Public Statements & Remarks

Statement by Commissioner Summer K. Mersinger before the Technology Advisory Committee Meeting

July 18, 2023

Good afternoon and thank you to Commissioner Goldsmith Romero for hosting another meeting of the Technology Advisory Committee (TAC). I regret not being able to join today’s meeting in person. I have no doubt that the presentations and discussions during today’s meeting will be educational not only to the Commission, but to everyone on the committee, those participating in today’s presentations and anyone joining us in-person or virtually.

July has become the month of advisory committee meetings here at the Commodity Futures Trading Commission (CFTC), with four separate committees holding meetings almost back-to-back (five if you count the Energy and Environmental Markets Advisory Committee meeting I sponsored at the end of June).

As a regulator who has to remain up-to-speed on a wide variety of topics at the same time, advisory committee meetings are a great opportunity to hear directly from experts and learn about matters important to the work we do here at the CFTC. The information and discussion occurring at these meetings is far beyond anything we could obtain on our own through reading reports, white papers, etc.

But, as a Commissioner who enjoys sharing remarks at the start of these meetings, I have to admit, I’m running out of material. Since this statement is before the advisory committee devoted to technology, I decided to enlist the help of a few people in my life who are very adept at using technology – my children. Not only did they provide thoughts and ideas for my statement, they also confirmed that this was the first time anything about my job has been interesting to them.

I asked three of my four children for their thoughts on Artificial Intelligence (AI) and Decentralized Finance (DeFi). My panel was missing one child because my 16-year-old daughter now has her driver’s license, is never home, and cannot be bothered by silly conversations with family members. My expert panel included two elementary-school aged boys, so not all comments were deemed appropriate for public consumption. However, I will share some of the comments that made the cut.

When asked about AI, my youngest told me he had no idea what that means so I explained it as the computer thinking on its own, making conclusions based on the information it has available. An avid football fan, this 10-year-old son responded to my inquiry and simplistic explanation of AI with a pretty shrewd question of his own: “So, when I ask the computer who the best quarterback is in the NFL and it says Patrick Mahomes, is that because it thinks it should say he is the best because the computer knows he is my favorite quarterback, or is it just a fact that Patrick Mahomes is the best quarterback?

My 12-year-old son and 14-year-old daughter were a little more familiar with AI. In fact, I learned a new term from my 12-year-old – Non-Playable Characters, or NPCs as they are known in the gaming world. I asked him to explain NPCs and how they use AI. He said I wouldn’t understand. Fair enough!

My 14-year-old daughter offered another example of AI that was also new to me, this time in the context of social media. She told me that she likes to text “SnapChat AI” because “It reads my texts, it texts back immediately with something I want to hear, and it doesn’t ghost me like my last boyfriend did on SnapChat.”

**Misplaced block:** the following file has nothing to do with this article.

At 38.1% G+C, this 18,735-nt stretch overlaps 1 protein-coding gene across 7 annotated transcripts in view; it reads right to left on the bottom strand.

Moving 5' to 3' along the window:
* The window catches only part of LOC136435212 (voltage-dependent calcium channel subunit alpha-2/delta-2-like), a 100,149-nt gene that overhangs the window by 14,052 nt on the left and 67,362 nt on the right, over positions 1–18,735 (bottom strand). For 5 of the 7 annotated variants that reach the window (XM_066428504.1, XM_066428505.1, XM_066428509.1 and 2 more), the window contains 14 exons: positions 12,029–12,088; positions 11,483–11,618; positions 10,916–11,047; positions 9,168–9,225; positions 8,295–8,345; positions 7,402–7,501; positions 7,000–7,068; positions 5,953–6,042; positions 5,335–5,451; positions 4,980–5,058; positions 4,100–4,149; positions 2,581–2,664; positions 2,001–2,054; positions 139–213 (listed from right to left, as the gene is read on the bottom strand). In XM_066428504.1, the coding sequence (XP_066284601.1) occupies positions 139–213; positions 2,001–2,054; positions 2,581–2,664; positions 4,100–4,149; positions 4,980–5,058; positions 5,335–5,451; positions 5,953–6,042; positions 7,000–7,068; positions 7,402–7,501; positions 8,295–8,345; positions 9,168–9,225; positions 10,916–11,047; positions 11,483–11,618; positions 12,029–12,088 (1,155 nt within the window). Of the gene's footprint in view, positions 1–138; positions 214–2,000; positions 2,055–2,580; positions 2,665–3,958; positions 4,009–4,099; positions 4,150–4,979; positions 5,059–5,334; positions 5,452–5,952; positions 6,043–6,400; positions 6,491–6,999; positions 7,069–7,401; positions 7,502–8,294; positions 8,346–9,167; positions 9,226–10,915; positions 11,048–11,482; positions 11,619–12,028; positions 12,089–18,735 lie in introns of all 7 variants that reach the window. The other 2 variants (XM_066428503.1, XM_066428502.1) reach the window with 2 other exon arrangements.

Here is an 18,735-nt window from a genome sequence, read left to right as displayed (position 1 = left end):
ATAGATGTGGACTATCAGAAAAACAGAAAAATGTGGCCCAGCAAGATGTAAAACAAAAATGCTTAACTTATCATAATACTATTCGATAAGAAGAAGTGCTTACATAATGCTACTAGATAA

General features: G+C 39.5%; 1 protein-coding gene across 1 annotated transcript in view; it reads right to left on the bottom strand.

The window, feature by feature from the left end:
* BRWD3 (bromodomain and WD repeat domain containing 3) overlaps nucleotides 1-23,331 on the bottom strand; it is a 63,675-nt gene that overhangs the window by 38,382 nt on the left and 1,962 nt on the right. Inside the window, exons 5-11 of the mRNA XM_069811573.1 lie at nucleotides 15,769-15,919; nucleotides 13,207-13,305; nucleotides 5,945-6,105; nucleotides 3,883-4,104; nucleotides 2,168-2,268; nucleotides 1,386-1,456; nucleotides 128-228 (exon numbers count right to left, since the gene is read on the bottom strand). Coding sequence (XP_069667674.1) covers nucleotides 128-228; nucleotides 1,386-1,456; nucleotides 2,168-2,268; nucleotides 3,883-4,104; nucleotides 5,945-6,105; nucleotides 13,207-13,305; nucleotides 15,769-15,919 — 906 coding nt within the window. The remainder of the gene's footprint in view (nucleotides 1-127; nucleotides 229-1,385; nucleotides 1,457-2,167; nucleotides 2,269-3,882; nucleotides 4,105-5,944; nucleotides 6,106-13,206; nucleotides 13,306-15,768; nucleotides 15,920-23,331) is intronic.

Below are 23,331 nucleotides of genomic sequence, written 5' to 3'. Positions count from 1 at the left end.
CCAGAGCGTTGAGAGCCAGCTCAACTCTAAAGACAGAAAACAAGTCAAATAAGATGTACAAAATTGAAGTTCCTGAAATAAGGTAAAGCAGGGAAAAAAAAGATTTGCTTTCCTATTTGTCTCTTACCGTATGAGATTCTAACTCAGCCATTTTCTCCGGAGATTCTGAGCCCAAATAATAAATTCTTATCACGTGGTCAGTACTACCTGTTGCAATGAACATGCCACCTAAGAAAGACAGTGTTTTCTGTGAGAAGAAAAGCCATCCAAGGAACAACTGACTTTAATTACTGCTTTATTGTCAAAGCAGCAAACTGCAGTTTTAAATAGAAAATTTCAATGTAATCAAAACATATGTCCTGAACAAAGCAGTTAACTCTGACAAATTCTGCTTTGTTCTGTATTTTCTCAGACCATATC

The conversations regarding DeFi were much less substantive. DeFi seems to be a concept they have yet to grasp.

My youngest son said he doesn’t know what that means and ended the conversation by returning to his video game.

My 12-year-old son said: “Like cryptocurrencies and those gorilla NFTs? That’s dumb. Why does anyone use real money to buy fake money?”

I followed up with an example suggesting that when he buys tokens on his favorite video game with his birthday money, he is essentially buying fake money with real money. He responded, “Yeah but that’s different because I can buy cool weapons.”

And my 14-year old said: “What, like Venmo? I like Venmo because you can like send me money when I want it.”

I do not report these admittedly unscientific survey results to be glib about the issues that are on the agenda for us today. Just the opposite. AI and DeFi (and I’ll add cybersecurity, too) are not hypothetical challenges of the future for financial markets and those who regulate them – rather, they are here now. Yet they come wrapped in new concepts and terminology that often seem just as foreign to many of us as they are to my young kids.

Thankfully, we will hear from real experts today who will discuss, explain, and analyze these important topics and more. I am certain we will all walk away from today’s meetings much smarter, and much better prepared to consider the impact of these technological advances on the markets we regulate at the CFTC.

I am also looking forward to reviewing any work product from the three TAC subcommittees - Digital Assets and Blockchain Technology, Emerging and Evolving Technologies, and Cybersecurity – especially in areas where we may need to take a second look at our regulations to make sure they remain fit for purpose.

As always, thank you to all of the CFTC staff who make sure these meetings are a success. I believe I speak for my fellow commissioners when I tell you, these meetings cannot happen without you.